• Yes yes and triple yes. Me too. I’ve mostly managed to shake that feeling (I’ve been on Twitter for probably about a year now), but I still sometimes revert. And I definitely feel like I’m still on the fringes of some of the cool kids’ groups. It can be kind of nerve-wracking, for sure. You’re not alone!

  • You make great points about Twitter. I think it’s very probable that those of us following a couple thousand or more on twitter are usually interacting with a much smaller subset. I do try to make a point to reach out and say “hi” to someone new or someone I haven’t talked to in a while every day. I’m not ready to restrict my follower numbers yet because I was feel like the person I don’t follow maybe somebody who’s really inspiring. I don’t want to miss that chance. But that’s probably just the inner pantser talking. LOL

    • Hi Sonia! Thanks for stopping by. Yeah, I totally know what you mean. Sometimes I worry that I might be missing out on someone, but it’s a trade-off I’ve decided is worth it for me to be able to more easily find the “good stuff.” (Because with a too-full timeline, I know I miss some of that, too.) That’s one of the things I love about bloggers who do a “best links of the week” post; it shows you things by people you might have missed. I know that Roni Loren, Melinda S. Collins, and Elizabeth S. Craig all have fantastic ones, so I trust them for a lot of my potentially missed info. And of course, there are always retweets. =)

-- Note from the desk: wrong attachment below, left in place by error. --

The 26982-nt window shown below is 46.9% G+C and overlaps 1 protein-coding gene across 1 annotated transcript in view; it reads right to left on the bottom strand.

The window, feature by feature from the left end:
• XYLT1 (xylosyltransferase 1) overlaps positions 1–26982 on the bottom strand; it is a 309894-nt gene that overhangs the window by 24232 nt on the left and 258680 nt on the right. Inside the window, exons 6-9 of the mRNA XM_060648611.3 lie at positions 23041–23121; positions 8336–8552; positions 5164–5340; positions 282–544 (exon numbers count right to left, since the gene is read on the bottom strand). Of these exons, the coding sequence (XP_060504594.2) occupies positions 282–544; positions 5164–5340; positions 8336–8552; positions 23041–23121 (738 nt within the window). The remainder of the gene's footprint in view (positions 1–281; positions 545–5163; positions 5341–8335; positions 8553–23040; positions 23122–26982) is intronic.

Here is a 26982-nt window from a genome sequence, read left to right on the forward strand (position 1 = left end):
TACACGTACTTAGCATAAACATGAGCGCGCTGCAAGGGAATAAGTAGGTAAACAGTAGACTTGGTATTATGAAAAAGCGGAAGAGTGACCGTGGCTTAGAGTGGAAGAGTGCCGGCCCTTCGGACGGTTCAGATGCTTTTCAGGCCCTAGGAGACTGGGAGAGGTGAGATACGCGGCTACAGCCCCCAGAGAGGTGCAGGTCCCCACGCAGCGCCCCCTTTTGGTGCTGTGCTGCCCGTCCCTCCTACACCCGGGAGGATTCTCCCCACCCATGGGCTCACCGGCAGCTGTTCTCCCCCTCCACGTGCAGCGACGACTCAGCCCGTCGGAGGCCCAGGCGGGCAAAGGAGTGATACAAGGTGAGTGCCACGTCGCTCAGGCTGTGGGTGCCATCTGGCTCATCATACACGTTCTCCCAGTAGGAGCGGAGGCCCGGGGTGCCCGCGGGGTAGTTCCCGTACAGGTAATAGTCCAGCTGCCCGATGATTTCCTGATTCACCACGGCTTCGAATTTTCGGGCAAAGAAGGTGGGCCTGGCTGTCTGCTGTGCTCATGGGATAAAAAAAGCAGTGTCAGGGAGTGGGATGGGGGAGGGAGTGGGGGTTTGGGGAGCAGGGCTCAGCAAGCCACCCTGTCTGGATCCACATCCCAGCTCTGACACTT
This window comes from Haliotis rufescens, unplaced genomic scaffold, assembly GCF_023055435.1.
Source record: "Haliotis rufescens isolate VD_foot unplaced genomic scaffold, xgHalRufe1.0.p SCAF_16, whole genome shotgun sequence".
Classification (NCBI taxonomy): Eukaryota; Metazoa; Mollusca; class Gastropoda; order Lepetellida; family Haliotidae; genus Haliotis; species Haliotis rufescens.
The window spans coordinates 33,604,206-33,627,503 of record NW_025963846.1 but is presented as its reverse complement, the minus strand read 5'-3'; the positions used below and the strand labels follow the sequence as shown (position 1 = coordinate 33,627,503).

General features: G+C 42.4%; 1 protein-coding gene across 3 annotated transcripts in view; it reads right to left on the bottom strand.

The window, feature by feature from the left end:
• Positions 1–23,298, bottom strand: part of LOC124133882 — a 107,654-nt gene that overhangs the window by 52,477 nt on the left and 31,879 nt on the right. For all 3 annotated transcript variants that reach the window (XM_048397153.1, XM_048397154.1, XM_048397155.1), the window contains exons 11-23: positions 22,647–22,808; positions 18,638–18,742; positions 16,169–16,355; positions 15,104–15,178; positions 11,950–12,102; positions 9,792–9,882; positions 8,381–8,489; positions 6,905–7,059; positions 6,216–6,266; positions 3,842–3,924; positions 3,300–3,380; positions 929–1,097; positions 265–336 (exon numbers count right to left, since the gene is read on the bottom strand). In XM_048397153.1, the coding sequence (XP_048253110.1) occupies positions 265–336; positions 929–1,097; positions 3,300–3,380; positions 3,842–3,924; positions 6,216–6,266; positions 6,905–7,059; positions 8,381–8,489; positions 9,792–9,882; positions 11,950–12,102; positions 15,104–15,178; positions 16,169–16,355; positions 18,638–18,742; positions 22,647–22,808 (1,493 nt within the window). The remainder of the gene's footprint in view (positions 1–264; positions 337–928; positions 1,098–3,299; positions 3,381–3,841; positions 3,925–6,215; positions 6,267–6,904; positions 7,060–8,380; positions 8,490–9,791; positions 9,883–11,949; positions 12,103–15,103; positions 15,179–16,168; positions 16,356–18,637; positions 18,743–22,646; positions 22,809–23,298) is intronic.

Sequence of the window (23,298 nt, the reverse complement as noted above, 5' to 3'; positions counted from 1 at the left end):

• Todd Moody

    This is an interesting topic Annie. I am at the point where it keeps telling me I can’t follow anyone anymore until I get more followers so I have to weed all the unfollowers off my list. I am in agreement on almost everything you said for reason not to follow someone, but I do feel like its almost snobbish not to follow back if a real person is behind the follow and not someone just trying to pimp their wares so to speak. I follow a few people that I know won’t follow me back, because they are either interesting or a news source of some sort.